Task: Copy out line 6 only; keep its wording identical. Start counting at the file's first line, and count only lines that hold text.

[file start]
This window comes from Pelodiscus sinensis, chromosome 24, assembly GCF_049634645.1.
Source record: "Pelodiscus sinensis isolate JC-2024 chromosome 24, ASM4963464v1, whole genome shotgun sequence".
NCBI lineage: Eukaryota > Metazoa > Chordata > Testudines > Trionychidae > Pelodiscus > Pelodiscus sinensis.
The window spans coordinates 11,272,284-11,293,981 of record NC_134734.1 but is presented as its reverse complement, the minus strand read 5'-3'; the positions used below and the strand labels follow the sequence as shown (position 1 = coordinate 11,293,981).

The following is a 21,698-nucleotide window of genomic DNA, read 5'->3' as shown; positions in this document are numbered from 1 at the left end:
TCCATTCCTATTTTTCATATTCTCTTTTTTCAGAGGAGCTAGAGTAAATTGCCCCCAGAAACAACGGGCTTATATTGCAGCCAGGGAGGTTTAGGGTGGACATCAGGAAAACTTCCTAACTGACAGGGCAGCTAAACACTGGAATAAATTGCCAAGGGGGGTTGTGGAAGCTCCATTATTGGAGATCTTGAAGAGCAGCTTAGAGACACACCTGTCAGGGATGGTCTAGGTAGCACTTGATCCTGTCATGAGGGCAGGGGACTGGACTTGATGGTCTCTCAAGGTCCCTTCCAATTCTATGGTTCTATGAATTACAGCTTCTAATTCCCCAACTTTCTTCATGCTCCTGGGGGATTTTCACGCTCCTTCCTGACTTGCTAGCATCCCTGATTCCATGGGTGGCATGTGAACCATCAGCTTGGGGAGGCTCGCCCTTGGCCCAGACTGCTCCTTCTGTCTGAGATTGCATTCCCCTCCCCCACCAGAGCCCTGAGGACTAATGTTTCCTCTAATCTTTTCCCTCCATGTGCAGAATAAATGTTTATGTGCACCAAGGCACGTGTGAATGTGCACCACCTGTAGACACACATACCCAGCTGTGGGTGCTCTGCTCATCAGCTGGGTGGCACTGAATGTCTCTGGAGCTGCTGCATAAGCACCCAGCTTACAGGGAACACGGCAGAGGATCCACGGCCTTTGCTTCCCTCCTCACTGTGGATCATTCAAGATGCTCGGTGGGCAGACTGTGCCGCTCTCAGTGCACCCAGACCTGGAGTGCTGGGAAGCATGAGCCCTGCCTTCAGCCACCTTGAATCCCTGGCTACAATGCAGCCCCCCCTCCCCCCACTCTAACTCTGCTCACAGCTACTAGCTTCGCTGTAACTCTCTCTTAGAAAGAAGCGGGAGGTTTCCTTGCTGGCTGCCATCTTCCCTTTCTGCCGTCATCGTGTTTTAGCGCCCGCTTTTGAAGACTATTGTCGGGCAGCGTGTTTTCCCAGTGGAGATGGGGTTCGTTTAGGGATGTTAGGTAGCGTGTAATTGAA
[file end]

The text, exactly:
TCCATTCCTATTTTTCATATTCTCTTTTTTCAGAGGAGCTAGAGTAAATTGCCCCCAGAAACAACGGGCTTATATTGCAGCCAGGGAGGTTTAGGGTGGACATCAGGAAAACTTCCTAACTGACAGGGCAGCTAAACACTGGAATAAATTGCCAAGGGGGGTTGTGGAAGCTCCATTATTGGAGATCTTGAAGAGCAGCTTAGAGACACACCTGTCAGGGATGGTCTAGGTAGCACTTGATCCTGTCATGAGGGCAGGGGACTGGACTTGATGGTCTCTCAAGGTCCCTTCCAATTCTATGGTTCTATGAATTACAGCTTCTAATTCCCCAACTTTCTTCATGCTCCTGGGGGATTTTCACGCTCCTTCCTGACTTGCTAGCATCCCTGATTCCATGGGTGGCATGTGAACCATCAGCTTGGGGAGGCTCGCCCTTGGCCCAGACTGCTCCTTCTGTCTGAGATTGCATTCCCCTCCCCCACCAGAGCCCTGAGGACTAATGTTTCCTCTAATCTTTTCCCTCCATGTGCAGAATAAATGTTTATGTGCACCAAGGCACGTGTGAATGTGCACCACCTGTAGACACACATACCCAGCTGTGGGTGCTCTGCTCATCAGCTGGGTGGCACTGAATGTCTCTGGAGCTGCTGCATAAGCACCCAGCTTACAGGGAACACGGCAGAGGATCCACGGCCTTTGCTTCCCTCCTCACTGTGGATCATTCAAGATGCTCGGTGGGCAGACTGTGCCGCTCTCAGTGCACCCAGACCTGGAGTGCTGGGAAGCATGAGCCCTGCCTTCAGCCACCTTGAATCCCTGGCTACAATGCAGCCCCCCCTCCCCCCACTCTAACTCTGCTCACAGCTACTAGCTTCGCTGTAACTCTCTCTTAGAAAGAAGCGGGAGGTTTCCTTGCTGGCTGCCATCTTCCCTTTCTGCCGTCATCGTGTTTTAGCGCCCGCTTTTGAAGACTATTGTCGGGCAGCGTGTTTTCCCAGTGGAGATGGGGTTCGTTTAGGGATGTTAGGTAGCGTGTAATTGAA